Your definitive performance, to me, is in “Up in the Air.” For some reason I feel like George Clooney and Meryl Streep would have a similar energy. Am I wrong?
I think they are two peas in a pod, quite frankly! I have met some super famous people and worked with some super famous people, and I forget that George and Meryl are in a league of their own in terms of respect that people have for them within the industry. I think they share a quality which is just a generosity of their time and energy. It feels silly to say because it seems like an easy thing to do to be nice to everybody, but I think there are people in our lives we wouldn't notice if they weren't nice to us on a certain day because we're not in their world. But every interaction that you have with George or Meryl means something to you because it's a big deal for you. They take that into account! They go so above and beyond to make sure that every interaction they have with everyone they encounter is relaxed and that that person has their full attention. They just want to make you forget that you're talking to somebody you're afraid of. I saw that in Meryl the first day of rehearsal. I was like, “Oh! You're just a female George. In the best possible way.” I think there's a reason they are who they are, and it's not just because they're transcendently talented. They've reached the echelon that they have because they're extraordinarily kind human beings.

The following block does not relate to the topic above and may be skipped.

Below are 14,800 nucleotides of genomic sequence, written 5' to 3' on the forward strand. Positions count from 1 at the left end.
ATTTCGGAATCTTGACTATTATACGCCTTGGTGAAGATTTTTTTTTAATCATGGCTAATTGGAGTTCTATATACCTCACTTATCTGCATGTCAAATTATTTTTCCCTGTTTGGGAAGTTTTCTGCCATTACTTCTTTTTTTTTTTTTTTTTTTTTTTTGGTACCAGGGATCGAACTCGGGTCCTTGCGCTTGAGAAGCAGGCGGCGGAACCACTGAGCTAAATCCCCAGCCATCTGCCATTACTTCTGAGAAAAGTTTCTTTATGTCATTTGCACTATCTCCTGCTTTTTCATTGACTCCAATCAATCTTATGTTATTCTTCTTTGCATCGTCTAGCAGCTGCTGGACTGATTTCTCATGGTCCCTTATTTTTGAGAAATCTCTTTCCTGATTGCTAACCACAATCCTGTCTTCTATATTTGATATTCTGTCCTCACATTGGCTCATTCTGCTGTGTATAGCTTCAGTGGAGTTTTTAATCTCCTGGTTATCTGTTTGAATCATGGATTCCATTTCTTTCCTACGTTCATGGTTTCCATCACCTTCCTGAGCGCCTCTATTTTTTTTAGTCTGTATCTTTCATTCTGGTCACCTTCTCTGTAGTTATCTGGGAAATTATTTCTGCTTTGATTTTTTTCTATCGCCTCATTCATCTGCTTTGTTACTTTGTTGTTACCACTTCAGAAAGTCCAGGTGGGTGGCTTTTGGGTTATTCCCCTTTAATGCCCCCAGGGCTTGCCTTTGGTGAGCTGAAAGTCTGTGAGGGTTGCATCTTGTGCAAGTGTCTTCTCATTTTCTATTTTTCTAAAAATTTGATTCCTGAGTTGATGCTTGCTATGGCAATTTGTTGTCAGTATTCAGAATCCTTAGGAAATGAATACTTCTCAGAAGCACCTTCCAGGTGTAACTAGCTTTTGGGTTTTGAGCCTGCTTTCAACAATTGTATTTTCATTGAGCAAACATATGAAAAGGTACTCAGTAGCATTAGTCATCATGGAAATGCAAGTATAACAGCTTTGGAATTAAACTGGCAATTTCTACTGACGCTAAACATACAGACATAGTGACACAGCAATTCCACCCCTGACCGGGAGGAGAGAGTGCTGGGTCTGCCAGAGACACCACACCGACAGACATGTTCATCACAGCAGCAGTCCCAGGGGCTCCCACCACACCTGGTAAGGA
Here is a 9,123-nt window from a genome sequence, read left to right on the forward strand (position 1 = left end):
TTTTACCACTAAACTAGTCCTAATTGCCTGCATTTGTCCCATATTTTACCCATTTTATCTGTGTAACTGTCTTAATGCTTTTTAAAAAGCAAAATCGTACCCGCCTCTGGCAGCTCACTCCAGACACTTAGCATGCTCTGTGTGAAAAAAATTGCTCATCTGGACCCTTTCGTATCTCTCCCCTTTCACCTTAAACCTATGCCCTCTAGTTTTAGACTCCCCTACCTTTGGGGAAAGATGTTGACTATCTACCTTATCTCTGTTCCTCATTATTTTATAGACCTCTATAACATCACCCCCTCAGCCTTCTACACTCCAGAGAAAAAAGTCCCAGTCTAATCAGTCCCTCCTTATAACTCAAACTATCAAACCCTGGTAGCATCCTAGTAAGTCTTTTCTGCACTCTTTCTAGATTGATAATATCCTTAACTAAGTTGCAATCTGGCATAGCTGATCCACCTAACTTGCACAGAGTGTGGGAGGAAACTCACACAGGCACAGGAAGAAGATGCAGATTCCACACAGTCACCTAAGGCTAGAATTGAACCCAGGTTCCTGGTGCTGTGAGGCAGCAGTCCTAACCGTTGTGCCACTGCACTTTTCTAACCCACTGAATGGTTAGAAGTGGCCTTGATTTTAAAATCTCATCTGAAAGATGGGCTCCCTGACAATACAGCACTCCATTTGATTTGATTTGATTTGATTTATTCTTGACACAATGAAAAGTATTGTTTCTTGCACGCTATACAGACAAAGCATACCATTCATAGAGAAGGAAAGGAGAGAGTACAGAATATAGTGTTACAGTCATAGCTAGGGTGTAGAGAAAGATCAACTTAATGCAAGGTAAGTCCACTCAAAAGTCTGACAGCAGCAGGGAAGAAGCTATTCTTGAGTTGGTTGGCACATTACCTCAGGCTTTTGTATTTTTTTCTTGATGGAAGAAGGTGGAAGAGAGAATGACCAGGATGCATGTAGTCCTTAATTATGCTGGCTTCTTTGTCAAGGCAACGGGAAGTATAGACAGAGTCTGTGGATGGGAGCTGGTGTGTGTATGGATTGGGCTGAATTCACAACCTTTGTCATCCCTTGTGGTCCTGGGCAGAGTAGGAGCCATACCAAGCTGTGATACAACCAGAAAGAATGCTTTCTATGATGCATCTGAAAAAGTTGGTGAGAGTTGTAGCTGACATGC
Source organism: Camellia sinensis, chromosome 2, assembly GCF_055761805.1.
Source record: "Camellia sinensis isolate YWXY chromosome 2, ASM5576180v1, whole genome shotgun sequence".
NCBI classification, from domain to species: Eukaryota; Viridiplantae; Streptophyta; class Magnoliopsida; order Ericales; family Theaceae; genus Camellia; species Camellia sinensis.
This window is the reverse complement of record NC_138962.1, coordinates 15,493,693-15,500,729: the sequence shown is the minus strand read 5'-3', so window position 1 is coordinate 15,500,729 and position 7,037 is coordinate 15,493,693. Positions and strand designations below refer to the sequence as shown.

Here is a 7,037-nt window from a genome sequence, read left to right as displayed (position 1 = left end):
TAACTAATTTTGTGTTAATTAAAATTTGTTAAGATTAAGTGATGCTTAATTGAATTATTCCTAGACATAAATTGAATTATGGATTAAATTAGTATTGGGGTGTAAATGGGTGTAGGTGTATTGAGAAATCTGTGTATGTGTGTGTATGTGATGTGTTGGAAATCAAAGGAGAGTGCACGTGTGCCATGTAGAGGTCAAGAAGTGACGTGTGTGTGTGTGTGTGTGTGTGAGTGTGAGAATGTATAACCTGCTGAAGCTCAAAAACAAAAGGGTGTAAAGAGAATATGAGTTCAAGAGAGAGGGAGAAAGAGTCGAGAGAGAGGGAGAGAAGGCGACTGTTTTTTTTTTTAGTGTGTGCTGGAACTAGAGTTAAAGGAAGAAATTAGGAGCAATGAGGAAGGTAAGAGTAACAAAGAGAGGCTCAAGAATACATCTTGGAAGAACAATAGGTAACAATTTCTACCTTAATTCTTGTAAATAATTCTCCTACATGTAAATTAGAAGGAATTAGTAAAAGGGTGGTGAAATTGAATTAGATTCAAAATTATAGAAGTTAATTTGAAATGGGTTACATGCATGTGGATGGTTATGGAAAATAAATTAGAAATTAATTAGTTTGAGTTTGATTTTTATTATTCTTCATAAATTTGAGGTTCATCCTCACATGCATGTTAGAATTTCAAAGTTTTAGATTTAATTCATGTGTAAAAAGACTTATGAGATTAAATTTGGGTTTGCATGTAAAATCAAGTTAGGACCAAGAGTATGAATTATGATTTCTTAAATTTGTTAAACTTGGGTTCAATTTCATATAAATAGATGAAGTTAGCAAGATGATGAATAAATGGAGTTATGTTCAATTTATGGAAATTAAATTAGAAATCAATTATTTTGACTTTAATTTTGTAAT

Do you have a favorite Meryl performance?
I do enjoy Meryl in “Death Becomes Her.” It's just so delicious, her performance in that. I mean, if I'm picking a Meryl performance as a spirit animal, I'm going to go for that.
Lastly, is it at all limiting as an actor when you know you're catering, in some degree, to children? Do you feel you have to alter your performance to make it kid-friendly?
I mean, I saw “Into the Woods” when I was really young and I felt really challenged by it — but in a really good way. I knew it would be something I would revisit again and again in my life even at 10 years old. To me, there was never a sense of, “I need to censor myself,” but I did appreciate the fact that you have a responsibility for what you put out in the world. Something that was important to me was the theme of a lot of the movie is that things are not simple. It's not easy to say who's right and who's wrong, who's a good guy and who's a bad guy. In the scene where Cinderella says goodbye to the prince, we tried variations on how that scene would feel. We really landed in a place of civility, which I appreciated. I think there's a lot of people who would want the satisfaction of that scene to feel like Cinderella kicking that guy to the curb and now she's this independent woman. I mean, she is an independent woman, but that doesn't mean she can't handle a separation with respect and compassion. I know it sounds silly to be talking about Cinderella in those terms, but fairy tales are supposed to be a guide for us. It feels right to put something into the world that says that even within a breakup or a divorce or a separation, you can have love for each other and you can acknowledge that neither of you is the good or bad guy; it's just something that happens and happens so often. I think the idea of right and wrong in a breakup is outdated and I'm glad we got to make that scene a reflection of that.